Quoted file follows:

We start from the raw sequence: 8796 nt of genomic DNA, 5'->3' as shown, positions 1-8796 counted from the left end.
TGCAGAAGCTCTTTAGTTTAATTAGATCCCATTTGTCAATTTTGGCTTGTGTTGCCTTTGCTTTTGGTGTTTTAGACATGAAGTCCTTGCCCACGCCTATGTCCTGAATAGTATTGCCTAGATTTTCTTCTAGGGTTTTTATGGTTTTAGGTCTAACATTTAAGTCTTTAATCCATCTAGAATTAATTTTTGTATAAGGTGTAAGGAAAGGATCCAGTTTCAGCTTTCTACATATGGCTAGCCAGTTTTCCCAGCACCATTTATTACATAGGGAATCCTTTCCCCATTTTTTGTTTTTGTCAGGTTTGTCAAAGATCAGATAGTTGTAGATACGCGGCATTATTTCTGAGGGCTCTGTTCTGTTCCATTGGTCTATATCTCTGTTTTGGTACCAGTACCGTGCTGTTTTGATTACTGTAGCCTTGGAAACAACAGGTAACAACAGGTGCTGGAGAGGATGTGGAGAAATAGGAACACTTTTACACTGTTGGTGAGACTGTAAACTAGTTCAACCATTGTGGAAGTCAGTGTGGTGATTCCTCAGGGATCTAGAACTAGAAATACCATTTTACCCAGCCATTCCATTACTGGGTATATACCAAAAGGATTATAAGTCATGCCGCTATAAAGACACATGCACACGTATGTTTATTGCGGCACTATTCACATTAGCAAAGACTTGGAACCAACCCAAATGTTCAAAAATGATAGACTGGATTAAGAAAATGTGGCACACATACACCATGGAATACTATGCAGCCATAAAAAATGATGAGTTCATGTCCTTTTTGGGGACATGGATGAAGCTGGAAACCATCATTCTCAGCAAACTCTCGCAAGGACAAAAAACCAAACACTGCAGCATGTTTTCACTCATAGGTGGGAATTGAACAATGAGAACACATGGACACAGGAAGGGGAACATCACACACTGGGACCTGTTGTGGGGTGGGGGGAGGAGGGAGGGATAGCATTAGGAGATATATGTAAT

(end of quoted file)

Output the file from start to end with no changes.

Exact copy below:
We start from the raw sequence: 8796 nt of genomic DNA, 5'->3' as shown, positions 1-8796 counted from the left end.
TGCAGAAGCTCTTTAGTTTAATTAGATCCCATTTGTCAATTTTGGCTTGTGTTGCCTTTGCTTTTGGTGTTTTAGACATGAAGTCCTTGCCCACGCCTATGTCCTGAATAGTATTGCCTAGATTTTCTTCTAGGGTTTTTATGGTTTTAGGTCTAACATTTAAGTCTTTAATCCATCTAGAATTAATTTTTGTATAAGGTGTAAGGAAAGGATCCAGTTTCAGCTTTCTACATATGGCTAGCCAGTTTTCCCAGCACCATTTATTACATAGGGAATCCTTTCCCCATTTTTTGTTTTTGTCAGGTTTGTCAAAGATCAGATAGTTGTAGATACGCGGCATTATTTCTGAGGGCTCTGTTCTGTTCCATTGGTCTATATCTCTGTTTTGGTACCAGTACCGTGCTGTTTTGATTACTGTAGCCTTGGAAACAACAGGTAACAACAGGTGCTGGAGAGGATGTGGAGAAATAGGAACACTTTTACACTGTTGGTGAGACTGTAAACTAGTTCAACCATTGTGGAAGTCAGTGTGGTGATTCCTCAGGGATCTAGAACTAGAAATACCATTTTACCCAGCCATTCCATTACTGGGTATATACCAAAAGGATTATAAGTCATGCCGCTATAAAGACACATGCACACGTATGTTTATTGCGGCACTATTCACATTAGCAAAGACTTGGAACCAACCCAAATGTTCAAAAATGATAGACTGGATTAAGAAAATGTGGCACACATACACCATGGAATACTATGCAGCCATAAAAAATGATGAGTTCATGTCCTTTTTGGGGACATGGATGAAGCTGGAAACCATCATTCTCAGCAAACTCTCGCAAGGACAAAAAACCAAACACTGCAGCATGTTTTCACTCATAGGTGGGAATTGAACAATGAGAACACATGGACACAGGAAGGGGAACATCACACACTGGGACCTGTTGTGGGGTGGGGGGAGGAGGGAGGGATAGCATTAGGAGATATATGTAAT